Cogut Institute for the Humanities
Center for the Study of the Early Modern World

2020 Research and Teaching Report: Andrew Laird

This year I ran two seminars for graduates specializing in early modern history and literature: "The Latin of America," which focused on Latin texts produced in 16th-century Mexico; and Antiquity and Innovation in the Hispanic Renaissance, a survey of Spanish literature from the Americas as well as the Iberian peninsula.

In the early part of the summer of 2019, a Plumer Fellowship at St Anne’s College, Oxford enabled me to examine some works of Renaissance speculum literature in the Bodleian Library, in order to assess their influence on natural and ‘moral’ or ethnographic histories of the New World. I was also invited to lecture at a Leverhulme-funded colloquium, Colonial Legacies Revisited, held at King’s College London. Later in August, I gave a course at the Institute of Philological Investigations at the National Autonomous University of Mexico, ‘Los orígenes del humanismo clásico en Nueva España.’ An unexpected outcome of the trip to Mexico was Andrés Iñigo Silva’s discovery that a book in Spanish which was thought to have been lost (and which I had only read in a contemporary 16th-century translation) survives after all — in the library the Complutense University in Madrid: Fray Cristóbal Cabrera’s Flores de consolación (Valladolid, 1549). The volume contains translations of a large number of consolatory maxims extracted from classical and patristic authors, which Cabrera made for Doña Juana de Zúníga, wife of the conquistador Hernán Cortés. Last September I presented a paper on Angelo Poliziano’s history of time at an early modernists’ conference on ‘Temporalities, Ideologies Poetics’ held in Venice with the sponsorship of the British Academy. Last November I directed a Folger Institute Faculty Seminar, The Visual Art of Grammar, which the Center for the Study of the Early Modern World hosted at Brown University, and in February 2020 I delivered the Poultney Lecture at the Johns Hopkins University Department of Classics. I also presented a paper at the Columbia Classical Seminar.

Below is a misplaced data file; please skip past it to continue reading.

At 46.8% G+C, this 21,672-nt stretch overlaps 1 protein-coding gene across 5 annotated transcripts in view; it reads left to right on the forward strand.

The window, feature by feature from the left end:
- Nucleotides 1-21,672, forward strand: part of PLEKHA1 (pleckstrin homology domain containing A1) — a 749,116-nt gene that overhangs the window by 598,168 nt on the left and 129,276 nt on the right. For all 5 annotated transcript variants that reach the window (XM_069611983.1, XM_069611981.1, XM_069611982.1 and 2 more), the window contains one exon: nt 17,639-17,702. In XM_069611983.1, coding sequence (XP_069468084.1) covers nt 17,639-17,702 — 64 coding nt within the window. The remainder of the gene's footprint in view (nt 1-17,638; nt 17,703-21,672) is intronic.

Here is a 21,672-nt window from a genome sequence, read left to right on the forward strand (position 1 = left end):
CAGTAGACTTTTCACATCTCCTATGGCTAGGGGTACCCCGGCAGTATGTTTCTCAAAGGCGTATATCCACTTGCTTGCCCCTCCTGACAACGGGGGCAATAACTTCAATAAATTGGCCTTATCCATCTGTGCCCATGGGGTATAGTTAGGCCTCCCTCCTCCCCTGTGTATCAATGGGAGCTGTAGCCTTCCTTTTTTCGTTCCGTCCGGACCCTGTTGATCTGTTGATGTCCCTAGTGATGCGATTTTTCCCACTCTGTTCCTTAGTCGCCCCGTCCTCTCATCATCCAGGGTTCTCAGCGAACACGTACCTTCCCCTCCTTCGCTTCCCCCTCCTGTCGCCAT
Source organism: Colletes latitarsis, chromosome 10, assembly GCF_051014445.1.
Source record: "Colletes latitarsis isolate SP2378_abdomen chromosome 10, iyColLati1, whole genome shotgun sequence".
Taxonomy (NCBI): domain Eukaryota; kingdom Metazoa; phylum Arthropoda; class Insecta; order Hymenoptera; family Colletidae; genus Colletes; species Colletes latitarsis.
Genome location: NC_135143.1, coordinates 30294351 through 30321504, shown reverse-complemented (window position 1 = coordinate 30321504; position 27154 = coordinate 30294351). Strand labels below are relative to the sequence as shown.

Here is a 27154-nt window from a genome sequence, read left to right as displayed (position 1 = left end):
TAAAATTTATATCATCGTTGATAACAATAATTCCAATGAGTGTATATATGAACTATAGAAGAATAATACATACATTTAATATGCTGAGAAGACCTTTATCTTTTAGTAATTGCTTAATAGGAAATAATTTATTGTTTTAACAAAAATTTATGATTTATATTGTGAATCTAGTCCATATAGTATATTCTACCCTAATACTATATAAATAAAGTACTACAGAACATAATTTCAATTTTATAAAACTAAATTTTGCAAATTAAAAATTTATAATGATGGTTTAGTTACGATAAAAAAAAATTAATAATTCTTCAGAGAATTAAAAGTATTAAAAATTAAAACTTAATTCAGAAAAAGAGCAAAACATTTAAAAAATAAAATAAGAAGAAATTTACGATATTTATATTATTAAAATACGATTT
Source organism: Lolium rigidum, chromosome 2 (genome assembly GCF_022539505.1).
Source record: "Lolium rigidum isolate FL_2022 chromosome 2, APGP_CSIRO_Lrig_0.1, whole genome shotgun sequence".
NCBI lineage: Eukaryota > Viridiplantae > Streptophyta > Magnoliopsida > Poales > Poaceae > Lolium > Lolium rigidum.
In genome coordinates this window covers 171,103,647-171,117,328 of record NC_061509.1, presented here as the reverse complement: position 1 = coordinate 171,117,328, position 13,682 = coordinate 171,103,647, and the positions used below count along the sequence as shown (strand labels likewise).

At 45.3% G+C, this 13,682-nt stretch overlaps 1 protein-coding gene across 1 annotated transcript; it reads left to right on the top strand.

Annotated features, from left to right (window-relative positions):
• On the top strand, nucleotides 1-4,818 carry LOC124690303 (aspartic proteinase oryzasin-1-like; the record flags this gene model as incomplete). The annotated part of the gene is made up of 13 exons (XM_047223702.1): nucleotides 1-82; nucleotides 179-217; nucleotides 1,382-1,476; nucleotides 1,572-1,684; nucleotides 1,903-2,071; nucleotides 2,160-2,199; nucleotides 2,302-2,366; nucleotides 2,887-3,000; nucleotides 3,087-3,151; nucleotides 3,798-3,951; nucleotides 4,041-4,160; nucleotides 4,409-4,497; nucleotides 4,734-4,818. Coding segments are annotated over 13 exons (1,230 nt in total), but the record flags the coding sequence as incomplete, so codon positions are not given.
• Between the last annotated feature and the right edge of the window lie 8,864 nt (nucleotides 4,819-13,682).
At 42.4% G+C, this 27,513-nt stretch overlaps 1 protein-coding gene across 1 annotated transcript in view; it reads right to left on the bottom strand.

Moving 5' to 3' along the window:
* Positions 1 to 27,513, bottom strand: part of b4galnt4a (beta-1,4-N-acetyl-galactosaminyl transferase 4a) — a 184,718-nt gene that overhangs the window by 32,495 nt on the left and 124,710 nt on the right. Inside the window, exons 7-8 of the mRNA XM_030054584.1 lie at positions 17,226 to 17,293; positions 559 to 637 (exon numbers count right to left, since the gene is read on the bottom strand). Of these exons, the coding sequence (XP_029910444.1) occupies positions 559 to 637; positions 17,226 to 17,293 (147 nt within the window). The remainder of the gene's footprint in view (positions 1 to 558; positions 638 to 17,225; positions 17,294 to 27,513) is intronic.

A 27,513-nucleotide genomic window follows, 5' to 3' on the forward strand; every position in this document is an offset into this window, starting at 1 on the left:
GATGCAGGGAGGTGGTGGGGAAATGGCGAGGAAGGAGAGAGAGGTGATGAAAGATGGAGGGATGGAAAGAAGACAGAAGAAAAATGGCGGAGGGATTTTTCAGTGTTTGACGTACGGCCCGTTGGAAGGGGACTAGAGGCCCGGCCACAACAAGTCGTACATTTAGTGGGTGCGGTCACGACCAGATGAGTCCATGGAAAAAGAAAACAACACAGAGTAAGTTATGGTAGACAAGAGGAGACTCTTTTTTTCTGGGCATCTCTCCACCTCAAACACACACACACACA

My publications in 2019-20 included an essay on Latin and Amerindian languages for the Transactions of the American Philological Association (149.2), an article on the scholarship and writing of native Mexican Latinists in the 1500s for the second issue of an exciting new online periodical, the Journal of Latin Cosmopolitanism and European Literature, and a series of book chapters, each on the reception of a different classical author in colonial Mexico — Lucretius, Virgil, Ovid and Apuleius — are coming out this year.

Detail from Juan Correa, Las Artes liberales, c. 1670, representing an allegory of Grammar
Juan Correa, Las Artes liberales, c. 1670, detail, Museo Franz Mayer, Mexico City. This image of Grammar, a panel from a painting of the Liberal Arts by Juan Correa (1646-1746), was a focus of discussion at the Folger Seminar. The artist, who was of African and Moorish parentage, was a prolific painter in New Spain, where he was renowned during his lifetime.